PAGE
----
Campgrounds

There are propane filling stations at certain campgrounds. If you run out of propane, you can always schedule a stay at a campground that offers propane refills.

Keep in mind that this can be a more expensive option in some cases. Even if you aren’t staying at the campground, they will often sell you propane. So, if you’re in between destinations, this might still be a viable alternative.

Other Places for Removable Tanks Only

You could always make a “tank switch” at many ordinary retail locations if you have removable tanks. While this is a convenient choice, it will almost certainly be more expensive. It’s also common that the tank won’t be filled as much as it would be at a propane fill station (to allow for expansion).

At Home Depot, Lowe’s, and big supermarket chains, you can exchange your empty tank for a full one. This service is also available at many gas stations and small hardware stores.

How much does it cost to run an RV on propane?

Propane prices differ around the country. Depending on the area and method of purchase, gallon prices can range from $2.70 to $5.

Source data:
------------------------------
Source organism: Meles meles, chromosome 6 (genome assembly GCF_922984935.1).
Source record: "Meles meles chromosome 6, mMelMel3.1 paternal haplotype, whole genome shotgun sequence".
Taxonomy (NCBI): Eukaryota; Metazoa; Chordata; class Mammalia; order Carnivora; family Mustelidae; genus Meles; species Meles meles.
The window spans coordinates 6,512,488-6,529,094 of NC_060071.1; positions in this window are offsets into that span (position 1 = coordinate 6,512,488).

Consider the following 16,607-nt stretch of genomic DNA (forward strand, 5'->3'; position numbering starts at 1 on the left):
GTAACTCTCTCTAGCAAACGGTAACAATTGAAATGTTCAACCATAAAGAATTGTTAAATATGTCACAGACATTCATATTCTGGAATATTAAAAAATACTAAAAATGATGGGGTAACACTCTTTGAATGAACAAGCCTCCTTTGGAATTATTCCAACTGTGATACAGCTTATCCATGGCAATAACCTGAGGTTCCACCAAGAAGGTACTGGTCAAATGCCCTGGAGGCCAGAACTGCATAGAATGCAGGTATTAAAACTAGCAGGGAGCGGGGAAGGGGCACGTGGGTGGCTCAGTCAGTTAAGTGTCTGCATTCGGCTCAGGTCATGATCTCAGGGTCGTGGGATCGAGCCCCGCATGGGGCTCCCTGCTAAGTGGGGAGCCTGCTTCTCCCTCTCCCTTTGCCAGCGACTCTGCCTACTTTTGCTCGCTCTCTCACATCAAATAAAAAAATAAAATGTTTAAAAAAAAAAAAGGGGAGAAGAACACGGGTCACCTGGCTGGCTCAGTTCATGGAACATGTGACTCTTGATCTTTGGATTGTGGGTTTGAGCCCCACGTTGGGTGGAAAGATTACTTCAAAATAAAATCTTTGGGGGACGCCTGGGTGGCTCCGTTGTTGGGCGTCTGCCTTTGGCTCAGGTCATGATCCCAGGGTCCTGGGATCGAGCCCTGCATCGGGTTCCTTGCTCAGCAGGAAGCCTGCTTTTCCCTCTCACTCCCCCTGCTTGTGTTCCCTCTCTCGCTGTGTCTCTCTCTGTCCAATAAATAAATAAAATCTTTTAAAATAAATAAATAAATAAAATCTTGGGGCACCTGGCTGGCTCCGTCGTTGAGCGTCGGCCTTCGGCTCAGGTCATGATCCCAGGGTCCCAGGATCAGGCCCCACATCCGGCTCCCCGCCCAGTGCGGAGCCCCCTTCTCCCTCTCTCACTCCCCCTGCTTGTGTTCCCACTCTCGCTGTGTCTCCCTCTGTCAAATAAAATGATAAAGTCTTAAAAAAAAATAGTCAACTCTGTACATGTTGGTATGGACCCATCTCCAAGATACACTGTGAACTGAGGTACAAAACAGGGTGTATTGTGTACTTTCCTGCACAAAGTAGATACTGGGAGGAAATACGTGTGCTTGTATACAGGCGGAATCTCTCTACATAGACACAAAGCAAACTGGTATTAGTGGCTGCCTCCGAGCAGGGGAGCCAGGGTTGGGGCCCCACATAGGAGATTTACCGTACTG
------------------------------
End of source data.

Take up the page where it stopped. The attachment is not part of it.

The method you employ to obtain propane is also a consideration. The cost of replenishing portable tanks or aboard tanks can be significantly less than the cost of a tank swap.

If your rig has an onboard (mounted) propane tank, you’ll need to drive it to a propane depot to get it filled. You will also carry portable tanks to the refill facility if you are refilling them. This can be done in a variety of locations. The most popular are propane businesses and truck stops. Propane will cost $3 to $5 per gallon at these locations.

Many campgrounds also feature propane refill stations, which are the most convenient but can be expensive.

DOT cylinders

When you think of a propane tank, you generally think of DOT cylinders. Towable trailers like campers, fifth-wheels, and popups have these cylindrical tanks mounted vertically on the tongue or back bumper.